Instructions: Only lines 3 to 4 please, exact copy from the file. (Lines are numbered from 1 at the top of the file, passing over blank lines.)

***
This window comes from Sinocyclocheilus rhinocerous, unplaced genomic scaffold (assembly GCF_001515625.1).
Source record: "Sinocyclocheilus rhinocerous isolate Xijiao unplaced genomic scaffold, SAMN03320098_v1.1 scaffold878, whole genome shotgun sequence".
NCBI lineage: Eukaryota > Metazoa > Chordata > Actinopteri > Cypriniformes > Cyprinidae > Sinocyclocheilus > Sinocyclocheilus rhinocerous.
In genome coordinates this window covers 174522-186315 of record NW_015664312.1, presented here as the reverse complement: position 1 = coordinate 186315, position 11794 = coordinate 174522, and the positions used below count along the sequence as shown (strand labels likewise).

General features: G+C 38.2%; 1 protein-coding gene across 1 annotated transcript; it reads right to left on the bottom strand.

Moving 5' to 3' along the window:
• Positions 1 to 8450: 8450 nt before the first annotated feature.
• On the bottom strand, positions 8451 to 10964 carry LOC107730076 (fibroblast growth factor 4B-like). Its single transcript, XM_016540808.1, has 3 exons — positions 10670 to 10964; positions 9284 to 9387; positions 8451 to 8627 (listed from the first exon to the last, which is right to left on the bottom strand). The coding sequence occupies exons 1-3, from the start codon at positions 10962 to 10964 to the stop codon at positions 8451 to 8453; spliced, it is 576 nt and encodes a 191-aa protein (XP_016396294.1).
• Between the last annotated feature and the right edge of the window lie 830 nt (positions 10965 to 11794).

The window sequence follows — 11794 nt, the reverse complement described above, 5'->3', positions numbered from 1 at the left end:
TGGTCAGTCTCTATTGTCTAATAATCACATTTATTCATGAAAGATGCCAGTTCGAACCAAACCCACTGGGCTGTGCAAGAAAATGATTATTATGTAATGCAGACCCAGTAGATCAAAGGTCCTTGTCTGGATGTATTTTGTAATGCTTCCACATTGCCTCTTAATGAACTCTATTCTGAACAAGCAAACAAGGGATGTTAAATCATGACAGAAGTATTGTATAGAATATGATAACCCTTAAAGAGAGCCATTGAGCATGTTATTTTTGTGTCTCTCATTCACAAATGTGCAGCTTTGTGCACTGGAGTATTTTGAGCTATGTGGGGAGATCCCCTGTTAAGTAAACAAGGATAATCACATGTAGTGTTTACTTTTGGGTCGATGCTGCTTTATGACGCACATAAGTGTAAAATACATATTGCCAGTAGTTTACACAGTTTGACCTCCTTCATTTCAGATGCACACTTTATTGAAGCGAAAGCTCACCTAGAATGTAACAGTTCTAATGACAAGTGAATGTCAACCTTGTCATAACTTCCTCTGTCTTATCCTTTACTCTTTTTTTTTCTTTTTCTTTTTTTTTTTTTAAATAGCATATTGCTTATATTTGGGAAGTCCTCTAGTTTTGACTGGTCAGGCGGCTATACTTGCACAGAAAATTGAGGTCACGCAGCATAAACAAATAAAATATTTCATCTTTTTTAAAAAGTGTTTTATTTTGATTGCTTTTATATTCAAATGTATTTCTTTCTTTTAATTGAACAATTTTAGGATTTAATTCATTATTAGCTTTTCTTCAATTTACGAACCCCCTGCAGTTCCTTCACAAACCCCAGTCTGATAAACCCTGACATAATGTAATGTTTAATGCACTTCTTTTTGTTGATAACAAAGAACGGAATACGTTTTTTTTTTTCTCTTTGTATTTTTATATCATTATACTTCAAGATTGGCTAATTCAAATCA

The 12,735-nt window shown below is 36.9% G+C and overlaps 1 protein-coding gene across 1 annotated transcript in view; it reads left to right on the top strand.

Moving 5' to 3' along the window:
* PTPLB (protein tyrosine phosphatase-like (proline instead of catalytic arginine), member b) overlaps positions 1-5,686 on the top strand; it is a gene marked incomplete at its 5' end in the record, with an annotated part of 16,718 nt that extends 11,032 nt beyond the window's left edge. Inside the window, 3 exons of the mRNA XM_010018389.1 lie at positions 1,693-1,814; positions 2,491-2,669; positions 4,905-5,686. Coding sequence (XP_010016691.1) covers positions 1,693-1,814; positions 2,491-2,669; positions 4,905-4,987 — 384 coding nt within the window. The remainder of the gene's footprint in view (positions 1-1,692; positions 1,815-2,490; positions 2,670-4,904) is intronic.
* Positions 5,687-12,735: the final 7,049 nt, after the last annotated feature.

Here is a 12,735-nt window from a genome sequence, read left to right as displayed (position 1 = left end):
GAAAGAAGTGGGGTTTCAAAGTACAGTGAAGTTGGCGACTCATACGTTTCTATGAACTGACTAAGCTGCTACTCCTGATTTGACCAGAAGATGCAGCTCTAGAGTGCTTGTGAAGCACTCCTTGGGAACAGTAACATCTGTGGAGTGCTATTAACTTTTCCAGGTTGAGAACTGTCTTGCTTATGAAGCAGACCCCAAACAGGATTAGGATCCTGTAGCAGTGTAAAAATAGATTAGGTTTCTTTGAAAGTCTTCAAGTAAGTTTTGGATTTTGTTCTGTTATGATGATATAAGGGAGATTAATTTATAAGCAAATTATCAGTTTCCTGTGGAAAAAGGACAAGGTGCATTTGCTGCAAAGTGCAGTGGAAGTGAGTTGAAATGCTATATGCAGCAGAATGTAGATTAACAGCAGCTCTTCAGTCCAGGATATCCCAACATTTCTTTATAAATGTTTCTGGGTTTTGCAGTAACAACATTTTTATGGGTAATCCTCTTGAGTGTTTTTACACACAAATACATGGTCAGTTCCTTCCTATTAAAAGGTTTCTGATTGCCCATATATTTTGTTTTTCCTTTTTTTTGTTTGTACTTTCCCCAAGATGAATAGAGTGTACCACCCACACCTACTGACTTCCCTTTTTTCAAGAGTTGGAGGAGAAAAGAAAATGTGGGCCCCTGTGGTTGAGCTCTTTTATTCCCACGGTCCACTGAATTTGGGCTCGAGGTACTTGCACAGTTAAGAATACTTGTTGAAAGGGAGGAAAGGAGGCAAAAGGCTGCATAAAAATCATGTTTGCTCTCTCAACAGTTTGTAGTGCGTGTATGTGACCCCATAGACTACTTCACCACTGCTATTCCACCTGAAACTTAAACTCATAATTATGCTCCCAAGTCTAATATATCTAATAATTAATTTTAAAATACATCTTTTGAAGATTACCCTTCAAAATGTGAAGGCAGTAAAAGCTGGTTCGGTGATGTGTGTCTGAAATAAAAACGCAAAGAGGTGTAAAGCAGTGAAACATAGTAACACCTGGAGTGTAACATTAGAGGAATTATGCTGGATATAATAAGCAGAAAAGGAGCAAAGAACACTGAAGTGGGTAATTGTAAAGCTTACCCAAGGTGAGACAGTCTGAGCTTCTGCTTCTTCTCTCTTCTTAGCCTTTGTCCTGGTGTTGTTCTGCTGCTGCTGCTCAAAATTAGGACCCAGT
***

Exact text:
NCBI lineage: Eukaryota > Metazoa > Chordata > Actinopteri > Cypriniformes > Cyprinidae > Sinocyclocheilus > Sinocyclocheilus rhinocerous.
In genome coordinates this window covers 174522-186315 of record NW_015664312.1, presented here as the reverse complement: position 1 = coordinate 186315, position 11794 = coordinate 174522, and the positions used below count along the sequence as shown (strand labels likewise).